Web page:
During Lent every year I take a hiatus from Facebook and other social media outlets (minus my blog). But just before leaving this year I noticed a number of posts from Protestant friends taking Lent to task for being a corruption of the faith, for being some form of “works righteousness.”
I have also received push-back from those I see on a regular basis who, when they find out I’m on the fast, mention how fasting doesn’t make sense, or how they are free from such “religious” constraints.
Since I have a few minutes at my disposal today I wanted to post just a short clarification as to what Lent is suppose to accomplish for the participant.
I’m not sure where the rumor started that Lenten celebrators view salvation as somehow contingent on fasting. A coffee shop barista just informed me (literally 10 minutes ago) that he is free from guilt and doesn’t need to fast (he was a little upset with me because I turned down his offer to include cream cheese with my bagel, and I’m pretty sure he thought that I thought the cream cheese would send me to hell).
God bless him.
He asked me why Orthodox Christians fast dairy during Lent, but I knew from prior exchanges with him over the years that it didn’t matter what I said back. He just wanted an opportunity to tease me (its fair game, I tease him regularly).
I gave him a good one-line response and he just turned his face upward and cackled, “I can do whatever I want, I don’t care.”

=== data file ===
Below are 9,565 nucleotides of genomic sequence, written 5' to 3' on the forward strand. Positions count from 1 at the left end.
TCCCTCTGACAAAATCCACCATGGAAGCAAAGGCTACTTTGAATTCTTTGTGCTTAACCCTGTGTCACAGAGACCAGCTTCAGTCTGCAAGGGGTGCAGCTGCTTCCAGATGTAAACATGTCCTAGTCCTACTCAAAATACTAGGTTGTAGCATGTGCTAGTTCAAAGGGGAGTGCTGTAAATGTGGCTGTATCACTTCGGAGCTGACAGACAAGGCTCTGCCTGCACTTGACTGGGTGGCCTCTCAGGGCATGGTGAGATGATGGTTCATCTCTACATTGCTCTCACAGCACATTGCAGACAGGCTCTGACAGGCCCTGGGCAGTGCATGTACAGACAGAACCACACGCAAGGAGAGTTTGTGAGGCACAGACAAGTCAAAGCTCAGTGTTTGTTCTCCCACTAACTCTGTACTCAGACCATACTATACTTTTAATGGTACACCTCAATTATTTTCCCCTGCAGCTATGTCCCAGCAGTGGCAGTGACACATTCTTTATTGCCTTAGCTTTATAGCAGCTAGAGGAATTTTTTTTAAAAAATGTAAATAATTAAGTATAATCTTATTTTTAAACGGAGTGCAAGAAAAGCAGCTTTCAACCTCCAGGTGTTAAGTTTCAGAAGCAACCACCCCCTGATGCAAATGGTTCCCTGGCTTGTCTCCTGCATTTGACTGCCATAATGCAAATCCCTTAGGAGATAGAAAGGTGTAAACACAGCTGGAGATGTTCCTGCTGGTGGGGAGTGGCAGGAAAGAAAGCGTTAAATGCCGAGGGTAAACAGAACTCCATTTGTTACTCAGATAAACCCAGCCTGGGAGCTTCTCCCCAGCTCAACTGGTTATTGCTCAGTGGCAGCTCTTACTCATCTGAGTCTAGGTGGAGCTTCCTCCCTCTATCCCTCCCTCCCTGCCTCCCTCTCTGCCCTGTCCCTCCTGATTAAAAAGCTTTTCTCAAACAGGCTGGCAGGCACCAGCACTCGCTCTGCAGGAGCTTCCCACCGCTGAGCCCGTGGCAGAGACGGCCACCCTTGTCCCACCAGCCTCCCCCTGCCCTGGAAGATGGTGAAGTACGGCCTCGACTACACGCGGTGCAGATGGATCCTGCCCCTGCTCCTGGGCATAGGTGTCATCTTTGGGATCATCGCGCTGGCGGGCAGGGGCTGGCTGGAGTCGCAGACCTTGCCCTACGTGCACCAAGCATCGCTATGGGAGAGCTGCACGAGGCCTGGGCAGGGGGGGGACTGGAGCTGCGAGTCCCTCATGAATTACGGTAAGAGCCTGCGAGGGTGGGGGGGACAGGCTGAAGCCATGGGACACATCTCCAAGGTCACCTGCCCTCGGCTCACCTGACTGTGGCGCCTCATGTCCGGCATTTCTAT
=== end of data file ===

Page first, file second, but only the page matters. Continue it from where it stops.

He makes a good Americano, so, whatever.
This is a good example of what many Orthodox, Catholics, etc., encounter during the Lenten season. And I get it. I use to be on the other side of the fence as a Charismatic Evangelical staring in at those who subjected themselves to such practices with wonder and pity.
But now being on the inside of the practice staring out provides a completely different view. On the outside Lent appears troubling. Why would someone accept such self-denial, in an age where love of self is the measure of health? Why would people deny themselves such random things (meat, dairy, wine, oil, etc) in the hopes of being liked by God, in an age where God is as accessible as a phone app and His acceptance axiomatic to being a good person (or, in hyper-grace terms: “just believing in Him.”)?
Why Lent? Why fast?
Lent is not a practice for those afraid of going to hell, but rather those afraid of the prison of self.
Fasting is a way of making the body a slave to the spirit rather than the spirit a slave to the body.
Fasting helps a Christian to understand his or her baptismal vows.
The Lenten season is training in how to block out distractions and silence the mind and body in the direction of eternity.
Lent is the glorious anticipation of our resurrected Lord and the resurrection of His saints.
Fasting tethers the mind to life in the spirit and exposes the transitory nature of this present age.
Sure, much more could be said from an academic, historical, theological view, but none of that really factors in for the one fully engaged in the daily grind of Lent (and it is a grind). It is the same sort of joy athletes experience during rigorous workouts, knowing what strength the strain and endurance is building deep within them. Kinda, sorta, like that.
Thanks for reading. Happy fasting!